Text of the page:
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    I think the chassis flex was a lack of structure in the floor.. I would have thought that the roof structure was up to the job. As an aside, I made quite a bit of money for my employers getting the chassis cracks welded up and strengthened on alfa 33's back in the day, they would crack in the drive shaft releaf in the front chassis rails. in the early 90's we were doing 2 a week. In the quad cam 33's they actually fitted bars from the bulkhead down to the front of the chassis to stop this.

  25. #55
    Registered User piss98's Avatar
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    I wandered past for a look at this too, much porno but didn't have the camera with me. Captiva Fan should have mentioned he was in town as I would have let him buy me a beer.
    Hide yo' wife!!!

  26. #56
    PF's #1 soft roader advocate Captiva Fan's Avatar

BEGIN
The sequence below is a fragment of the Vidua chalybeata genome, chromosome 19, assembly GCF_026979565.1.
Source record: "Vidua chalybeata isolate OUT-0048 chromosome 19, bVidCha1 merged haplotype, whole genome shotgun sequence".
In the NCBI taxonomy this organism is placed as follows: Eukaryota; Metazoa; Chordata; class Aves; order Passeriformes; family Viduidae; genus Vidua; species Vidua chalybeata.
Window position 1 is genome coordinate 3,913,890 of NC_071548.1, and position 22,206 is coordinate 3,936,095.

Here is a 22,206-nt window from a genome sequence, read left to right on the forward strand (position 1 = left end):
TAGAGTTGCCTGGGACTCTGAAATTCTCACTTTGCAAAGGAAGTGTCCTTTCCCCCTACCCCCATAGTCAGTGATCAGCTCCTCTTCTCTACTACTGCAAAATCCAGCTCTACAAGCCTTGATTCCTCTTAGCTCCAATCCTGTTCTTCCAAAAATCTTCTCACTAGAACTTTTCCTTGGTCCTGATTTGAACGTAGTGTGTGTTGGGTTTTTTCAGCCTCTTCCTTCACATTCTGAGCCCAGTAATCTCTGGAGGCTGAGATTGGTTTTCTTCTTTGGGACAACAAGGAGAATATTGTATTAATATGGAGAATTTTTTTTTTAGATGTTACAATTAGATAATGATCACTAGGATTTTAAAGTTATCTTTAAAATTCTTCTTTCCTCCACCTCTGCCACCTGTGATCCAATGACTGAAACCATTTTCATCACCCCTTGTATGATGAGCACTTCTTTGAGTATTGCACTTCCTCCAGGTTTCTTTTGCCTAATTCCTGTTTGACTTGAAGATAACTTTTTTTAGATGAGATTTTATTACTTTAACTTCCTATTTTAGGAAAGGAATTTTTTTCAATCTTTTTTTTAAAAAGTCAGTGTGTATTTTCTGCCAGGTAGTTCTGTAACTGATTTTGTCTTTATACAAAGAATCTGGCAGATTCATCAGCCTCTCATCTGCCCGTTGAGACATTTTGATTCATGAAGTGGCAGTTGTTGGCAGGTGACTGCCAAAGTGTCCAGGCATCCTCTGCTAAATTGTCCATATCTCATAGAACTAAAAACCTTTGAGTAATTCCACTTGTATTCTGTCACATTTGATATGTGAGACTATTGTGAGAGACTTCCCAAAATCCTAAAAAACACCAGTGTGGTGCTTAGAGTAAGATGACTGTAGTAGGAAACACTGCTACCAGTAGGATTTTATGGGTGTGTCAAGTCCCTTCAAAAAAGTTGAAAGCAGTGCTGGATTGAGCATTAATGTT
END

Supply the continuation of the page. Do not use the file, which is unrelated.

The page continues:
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    Soft roaders represent an excellent compromise between the needs of the hardcore 4x4 user and the convenience of a city hatchback. Its clear to see why they have become so popular in todays society.

  27. #57
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    Quote Originally Posted by 1uz-zte View Post
    See this car? What is it? A few weeks back, this event was advertised and a few people at work were laughing at this car as if 'what kinda of supercar is that?'. And I was thinking, 'I bet it's something actually decent you dumb shitheads'. Then, about a week ago, I actually saw a white one around Beerwah. So, what is it?
    How old are you?
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  28. #58
    Registered User piss98's Avatar
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    Quote Originally Posted by Captiva Fan View Post
    ?
    I mean I live about 10mins from Caloundra and went and had a look at this shindig too.
    Hide yo' wife!!!

  29. #59
    PF's #1 soft roader advocate Captiva Fan's Avatar
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    Quote Originally Posted by piss98 View Post
    I mean I live about 10mins from Caloundra and went and had a look at this shindig too.
    Heh heh heh ... *waves to Secoh Twin*.
    Soft roaders represent an excellent compromise between the needs of the hardcore 4x4 user and the convenience of a city hatchback. Its clear to see why they have become so popular in todays society.